Medication reconciliation is among many areas in which a pharmacist’s knowledge can be used in the health care system, providing patients with appropriate care by avoiding possible medication errors and drug interactions. Medication safety is at the forefront of patient safety.

As such, pharmacist involvement in transitions of care (TOC) helps mitigate 50% of medication errors, which translates to a 28% reduction in emergency department visits, 19% drop in hospital readmissions rates, and 67% decrease in adverse drug event-related hospital revisits.1

Nonprescription drugs, dietary supplements (DS), and OTC products are often overlooked by many health care providers.  The widespread use of OTC and DS are opportunities for pharmacists to not only educate patients, but also other health care members as to how these products fit into the overall health of patients.

The Consumer Healthcare Association reported that 81% of US adults use OTC medications for primary treatment of minor ailments. In addition, 93% prefer to treat their minor ailments with OTC medications before seeking professional care.2

In particular, their ease of access and patients’ awareness in maintaining good health show high utilization rates for those living in rural areas or low income communities, with 83% of adults in rural areas taking at least 1 oral DS and 29% using 5 or more.3 According to consumer-products analytics firm TABS, the escalating trend of vitamins, minerals, and supplements (VMS) steadily increased from 68% in 2010 to 77% in 2019, suggesting that VMS use is here to stay and has the potential to increase over time.4

Inclusion of DS and OTC products into patients’ medication profiles continue to be overlooked despite their prevalence. A study at Boston Medical Center revealed that only 60% of patients reported the use of dietary supplements, whereas 36% had documentation of such use on their admission profile. 

Rates diminished during admission to 20% of patients reporting use due to lack of inquiry whereas only 18% disclosed DS use to a prescriber.5 Absence of documentation can contribute to missing doses of supplements a patient may be taking to maintain their health. 

Diagnoses can be missed as well, such as a patient who takes valerian root, melatonin, and chamomile on a regular basis to treat their insomnia, anxiety, or pain. Although under-reported use of DS during the admission process was demonstrated, 48% of patients intend to continue using DS after hospital discharge.5 The data suggest that medication reconciliation is vital at all stages in the process of maintaining a current and appropriate medical history.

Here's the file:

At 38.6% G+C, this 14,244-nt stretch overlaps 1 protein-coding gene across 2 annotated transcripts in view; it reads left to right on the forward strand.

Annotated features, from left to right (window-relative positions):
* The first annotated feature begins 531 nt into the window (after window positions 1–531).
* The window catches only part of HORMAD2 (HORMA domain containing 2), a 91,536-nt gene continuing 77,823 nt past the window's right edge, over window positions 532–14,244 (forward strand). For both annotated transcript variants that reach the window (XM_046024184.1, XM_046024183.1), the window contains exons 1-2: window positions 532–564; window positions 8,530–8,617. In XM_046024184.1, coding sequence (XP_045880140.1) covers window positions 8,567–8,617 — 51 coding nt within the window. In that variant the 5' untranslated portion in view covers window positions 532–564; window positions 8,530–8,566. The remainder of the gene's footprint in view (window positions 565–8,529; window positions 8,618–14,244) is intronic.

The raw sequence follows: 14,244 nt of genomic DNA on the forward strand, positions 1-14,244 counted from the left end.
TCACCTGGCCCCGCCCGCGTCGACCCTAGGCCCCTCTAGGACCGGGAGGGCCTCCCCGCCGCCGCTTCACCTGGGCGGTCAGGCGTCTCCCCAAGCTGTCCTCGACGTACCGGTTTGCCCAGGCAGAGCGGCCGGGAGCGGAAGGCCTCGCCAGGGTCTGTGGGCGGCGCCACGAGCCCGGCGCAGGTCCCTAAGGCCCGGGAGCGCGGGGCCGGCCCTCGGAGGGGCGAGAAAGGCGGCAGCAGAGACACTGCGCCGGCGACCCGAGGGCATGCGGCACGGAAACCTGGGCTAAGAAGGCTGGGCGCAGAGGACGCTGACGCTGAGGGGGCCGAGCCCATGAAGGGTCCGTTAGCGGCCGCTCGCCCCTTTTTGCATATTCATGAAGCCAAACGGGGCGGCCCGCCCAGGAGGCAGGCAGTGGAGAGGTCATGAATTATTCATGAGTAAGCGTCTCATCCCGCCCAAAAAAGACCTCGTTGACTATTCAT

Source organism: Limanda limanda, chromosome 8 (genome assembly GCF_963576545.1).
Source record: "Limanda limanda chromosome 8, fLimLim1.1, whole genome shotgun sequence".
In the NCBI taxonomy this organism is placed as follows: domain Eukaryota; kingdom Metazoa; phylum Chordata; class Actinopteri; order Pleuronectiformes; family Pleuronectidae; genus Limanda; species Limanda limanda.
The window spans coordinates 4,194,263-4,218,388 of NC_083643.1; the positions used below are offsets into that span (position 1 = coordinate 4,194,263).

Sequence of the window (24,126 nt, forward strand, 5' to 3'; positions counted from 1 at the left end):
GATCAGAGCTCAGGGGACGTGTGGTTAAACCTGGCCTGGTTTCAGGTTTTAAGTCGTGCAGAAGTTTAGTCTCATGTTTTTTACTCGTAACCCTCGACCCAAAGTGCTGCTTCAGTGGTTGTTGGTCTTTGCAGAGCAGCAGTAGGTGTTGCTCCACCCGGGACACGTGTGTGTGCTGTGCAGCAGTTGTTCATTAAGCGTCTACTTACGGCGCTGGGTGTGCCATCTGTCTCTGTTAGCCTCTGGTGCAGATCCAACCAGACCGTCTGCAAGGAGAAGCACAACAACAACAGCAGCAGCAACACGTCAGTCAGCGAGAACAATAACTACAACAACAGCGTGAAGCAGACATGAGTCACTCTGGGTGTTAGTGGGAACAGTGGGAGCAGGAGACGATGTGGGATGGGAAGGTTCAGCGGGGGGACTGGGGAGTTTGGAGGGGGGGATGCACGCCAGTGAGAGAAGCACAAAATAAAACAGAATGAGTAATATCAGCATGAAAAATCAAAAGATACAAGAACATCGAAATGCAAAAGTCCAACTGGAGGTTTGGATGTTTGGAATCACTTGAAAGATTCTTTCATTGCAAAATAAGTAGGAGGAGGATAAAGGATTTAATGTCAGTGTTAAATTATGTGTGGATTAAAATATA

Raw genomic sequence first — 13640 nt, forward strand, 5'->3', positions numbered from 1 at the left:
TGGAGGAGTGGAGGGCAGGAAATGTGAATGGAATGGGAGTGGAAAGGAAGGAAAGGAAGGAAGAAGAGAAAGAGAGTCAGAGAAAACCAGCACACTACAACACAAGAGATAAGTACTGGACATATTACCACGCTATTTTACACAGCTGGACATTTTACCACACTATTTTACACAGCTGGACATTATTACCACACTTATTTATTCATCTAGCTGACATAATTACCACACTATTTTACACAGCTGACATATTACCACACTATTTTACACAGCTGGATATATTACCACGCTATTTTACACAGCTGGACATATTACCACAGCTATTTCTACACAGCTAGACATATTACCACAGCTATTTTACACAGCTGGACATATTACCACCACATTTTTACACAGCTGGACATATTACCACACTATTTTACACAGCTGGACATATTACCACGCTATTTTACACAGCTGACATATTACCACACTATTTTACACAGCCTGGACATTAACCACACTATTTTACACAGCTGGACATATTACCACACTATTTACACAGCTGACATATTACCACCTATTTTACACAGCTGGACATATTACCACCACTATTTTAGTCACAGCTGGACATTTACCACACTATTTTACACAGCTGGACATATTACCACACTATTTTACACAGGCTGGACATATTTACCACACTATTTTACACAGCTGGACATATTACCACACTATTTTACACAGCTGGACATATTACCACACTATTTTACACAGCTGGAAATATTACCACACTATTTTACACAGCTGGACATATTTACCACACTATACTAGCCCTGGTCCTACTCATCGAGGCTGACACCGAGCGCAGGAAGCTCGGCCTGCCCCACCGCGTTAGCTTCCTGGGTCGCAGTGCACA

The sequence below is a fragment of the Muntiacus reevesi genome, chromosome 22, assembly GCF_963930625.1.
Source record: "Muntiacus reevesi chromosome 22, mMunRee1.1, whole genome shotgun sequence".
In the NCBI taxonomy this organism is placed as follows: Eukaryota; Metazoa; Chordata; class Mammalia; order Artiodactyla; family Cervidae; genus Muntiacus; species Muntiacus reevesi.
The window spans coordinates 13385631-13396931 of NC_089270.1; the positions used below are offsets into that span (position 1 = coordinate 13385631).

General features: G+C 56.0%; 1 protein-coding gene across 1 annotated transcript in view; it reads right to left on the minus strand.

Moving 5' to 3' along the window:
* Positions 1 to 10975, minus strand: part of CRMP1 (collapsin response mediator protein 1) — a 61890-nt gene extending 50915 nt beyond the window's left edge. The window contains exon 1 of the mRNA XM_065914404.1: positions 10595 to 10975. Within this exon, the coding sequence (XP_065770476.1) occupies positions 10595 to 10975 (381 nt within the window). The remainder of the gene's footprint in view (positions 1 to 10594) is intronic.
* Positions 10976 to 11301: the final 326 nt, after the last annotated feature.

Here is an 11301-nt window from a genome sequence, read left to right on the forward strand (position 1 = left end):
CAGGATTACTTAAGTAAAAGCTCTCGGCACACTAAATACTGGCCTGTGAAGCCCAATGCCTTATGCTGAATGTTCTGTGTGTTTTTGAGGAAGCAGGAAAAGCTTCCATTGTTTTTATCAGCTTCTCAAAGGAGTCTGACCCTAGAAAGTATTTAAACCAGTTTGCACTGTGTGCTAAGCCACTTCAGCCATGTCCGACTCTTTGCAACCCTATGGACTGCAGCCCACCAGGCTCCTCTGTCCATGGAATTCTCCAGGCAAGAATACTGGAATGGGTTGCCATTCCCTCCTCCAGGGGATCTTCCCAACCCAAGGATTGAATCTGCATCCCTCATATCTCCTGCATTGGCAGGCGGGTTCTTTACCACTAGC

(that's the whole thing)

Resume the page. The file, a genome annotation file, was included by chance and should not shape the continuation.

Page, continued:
Pharmacist-led medication reconciliation was shown to have a tremendous impact on providing identification of DS and OTC documentation. According to Karaoui et al, 71.8% of all medication histories had a discrepancy, with dietary supplements the most common agents involved (27.7%).1

Nightingale et al showed an association between the use of DS/OTC products and the increased prevalence of excessive polypharmacy, defined as 4 or more unnecessary medications.6 Pharmacist involvement in each of these scenarios ensured DS and OTC products were documented and communicated to prescribers and other medical staff in a timely fashion.

TOC is the new frontier of clinical pharmacy involvement in the acute care setting.  A pharmacist’s role here is to obtain and verify the most accurate medication history of a patient and to optimize that therapy with the rest of the medical team, and nonprescription drugs are a key part of that. 

I believe the pharmacy world placed DS products specifically on the back burner in the early days of acute care treatment, but we have another opportunity to get it right now with TOC. Let us take this opportunity to perfect our medication reconciliation process and improve outcomes by asking every patient during each encounter with them about their DS and OTC use, with no exceptions. Only then can we have a complete medication history.

References
1. Karaoui LR et al. Impact of pharmacy-led medication reconciliation on admission to internal medicine service: experience in two tertiary care teaching hospitals. BMC Health Services Research, vol. 19, no. 493, 2019, pp. 1-9.
2. Fuji, Kevin T. The Importance of Reconciling Nonprescription Products. Home Healthcare Now, vol. 33, no. 3, 2015, pp. 175-176.
3. Shade MY et al. Analysis of Oral Dietary Supplement Use in Rural Older Adults. J Clin Nurs, vol. 28, 2019, pp. 1600-1606.
4. 12th Annual Vitamin Study. TABS Analytics. June 2019. Accessed June 2020.
5. Gardiner P et al. Medical reconciliation of dietary supplements: Don’t ask, don’t tell. Patient Education and Counseling, vol. 98, 2015, pp. 512-517.
6. Nightingale G et al. A pharmacist-led medication assessment used to determine a more precise estimation of the prevalence of complementary and alternative medication (CAM) use among ambulatory senior adults with cancer. Journal of Geriatric Oncology, vol. 6, 2015, pp. 411-417.